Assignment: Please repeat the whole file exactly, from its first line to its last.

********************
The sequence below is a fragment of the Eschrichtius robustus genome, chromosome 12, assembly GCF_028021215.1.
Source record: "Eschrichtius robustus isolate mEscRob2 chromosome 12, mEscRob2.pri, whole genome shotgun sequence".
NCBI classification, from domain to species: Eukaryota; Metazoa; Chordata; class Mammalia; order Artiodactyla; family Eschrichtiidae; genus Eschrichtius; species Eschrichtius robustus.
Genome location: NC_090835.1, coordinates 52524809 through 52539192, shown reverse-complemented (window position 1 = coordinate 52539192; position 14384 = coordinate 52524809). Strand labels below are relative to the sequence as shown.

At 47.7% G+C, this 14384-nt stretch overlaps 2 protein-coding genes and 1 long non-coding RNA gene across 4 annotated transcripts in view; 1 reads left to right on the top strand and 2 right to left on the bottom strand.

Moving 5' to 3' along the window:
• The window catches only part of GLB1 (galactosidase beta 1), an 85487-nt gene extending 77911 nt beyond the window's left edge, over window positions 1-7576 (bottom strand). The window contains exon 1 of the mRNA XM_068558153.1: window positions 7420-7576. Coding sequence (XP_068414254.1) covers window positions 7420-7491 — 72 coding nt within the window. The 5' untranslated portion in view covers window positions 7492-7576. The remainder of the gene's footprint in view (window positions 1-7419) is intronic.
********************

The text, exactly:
The sequence below is a fragment of the Eschrichtius robustus genome, chromosome 12, assembly GCF_028021215.1.
Source record: "Eschrichtius robustus isolate mEscRob2 chromosome 12, mEscRob2.pri, whole genome shotgun sequence".
NCBI classification, from domain to species: Eukaryota; Metazoa; Chordata; class Mammalia; order Artiodactyla; family Eschrichtiidae; genus Eschrichtius; species Eschrichtius robustus.
Genome location: NC_090835.1, coordinates 52524809 through 52539192, shown reverse-complemented (window position 1 = coordinate 52539192; position 14384 = coordinate 52524809). Strand labels below are relative to the sequence as shown.

At 47.7% G+C, this 14384-nt stretch overlaps 2 protein-coding genes and 1 long non-coding RNA gene across 4 annotated transcripts in view; 1 reads left to right on the top strand and 2 right to left on the bottom strand.

Moving 5' to 3' along the window:
• The window catches only part of GLB1 (galactosidase beta 1), an 85487-nt gene extending 77911 nt beyond the window's left edge, over window positions 1-7576 (bottom strand). The window contains exon 1 of the mRNA XM_068558153.1: window positions 7420-7576. Coding sequence (XP_068414254.1) covers window positions 7420-7491 — 72 coding nt within the window. The 5' untranslated portion in view covers window positions 7492-7576. The remainder of the gene's footprint in view (window positions 1-7419) is intronic.